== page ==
Mark Sentesy is an Assistant Professor of Philosophy and Classics at the Pennsylvania State University working on the history of science, metaphysics, philosophy of nature, philosophical anthropology, and philosophy of technology. For the Legacies of the Enlightenment project, he is currently the group organizer for the Disciplines of Knowledge group, and his research is on the widely-deployed, little-theorized concept of the machine in the modern scientific project. In addition he is currently completing a book on Motion and Being in Aristotle working out the implications of physics for ontology. His recent publications include a systematic reconstruction of the concept of the now in Aristotle (“Aristotle on the Now and the Generation of Time”), a retrieval of more radical concepts of potency and actuality (“Are Potency, and Actuality Compatible in Aristotle?”), and an examination of Plato’s struggle with the meaning of community between people who disagree about what community truly is (“Community Without Nature in Plato and Protagoras”). He teaches courses primarily in Ancient Philosophy, History of Philosophy, Environmental Philosophy, and Philosophy of Technology. He has taught courses on Ancient Philosophy, Philosophical Anthropology, Existentialism, Environmental Philosophy, Business Ethics, and Contemporary Ethics at DePaul University, Boston College, Boston University, Northeastern University, and Bridgewater State University.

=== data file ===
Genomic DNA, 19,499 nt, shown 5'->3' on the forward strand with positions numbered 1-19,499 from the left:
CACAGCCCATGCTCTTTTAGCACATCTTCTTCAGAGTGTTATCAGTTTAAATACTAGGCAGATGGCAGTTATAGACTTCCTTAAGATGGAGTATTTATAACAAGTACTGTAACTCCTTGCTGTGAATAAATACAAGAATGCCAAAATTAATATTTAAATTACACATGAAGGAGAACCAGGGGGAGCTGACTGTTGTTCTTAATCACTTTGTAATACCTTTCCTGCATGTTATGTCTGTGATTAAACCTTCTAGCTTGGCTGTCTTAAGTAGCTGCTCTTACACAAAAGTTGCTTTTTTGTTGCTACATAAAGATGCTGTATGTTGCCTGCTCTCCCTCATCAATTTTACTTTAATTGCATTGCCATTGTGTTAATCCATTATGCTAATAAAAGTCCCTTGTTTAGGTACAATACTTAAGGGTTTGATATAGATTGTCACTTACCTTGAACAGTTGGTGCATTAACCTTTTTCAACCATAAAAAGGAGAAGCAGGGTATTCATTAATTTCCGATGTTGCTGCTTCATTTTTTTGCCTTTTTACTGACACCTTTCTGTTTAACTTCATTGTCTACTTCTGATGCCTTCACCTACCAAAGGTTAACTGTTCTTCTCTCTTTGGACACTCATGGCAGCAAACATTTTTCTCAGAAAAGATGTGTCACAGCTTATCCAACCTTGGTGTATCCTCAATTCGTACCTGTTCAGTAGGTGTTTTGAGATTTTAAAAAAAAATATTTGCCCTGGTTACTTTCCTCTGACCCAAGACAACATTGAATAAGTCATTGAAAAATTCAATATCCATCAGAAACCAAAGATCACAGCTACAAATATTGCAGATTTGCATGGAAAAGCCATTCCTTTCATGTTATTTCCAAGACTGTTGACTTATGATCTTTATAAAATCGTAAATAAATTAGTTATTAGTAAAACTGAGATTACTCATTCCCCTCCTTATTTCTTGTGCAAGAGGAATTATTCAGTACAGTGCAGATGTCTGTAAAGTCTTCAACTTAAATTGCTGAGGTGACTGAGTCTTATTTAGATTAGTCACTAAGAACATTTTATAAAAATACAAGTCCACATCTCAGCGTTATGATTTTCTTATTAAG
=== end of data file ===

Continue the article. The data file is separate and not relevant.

View the material that Mark has contributed here.
“Mark Sentesy,” Legacies of the Enlightenment, accessed June 20, 2018, http://enlightenmentlegacies.org/items/show/165.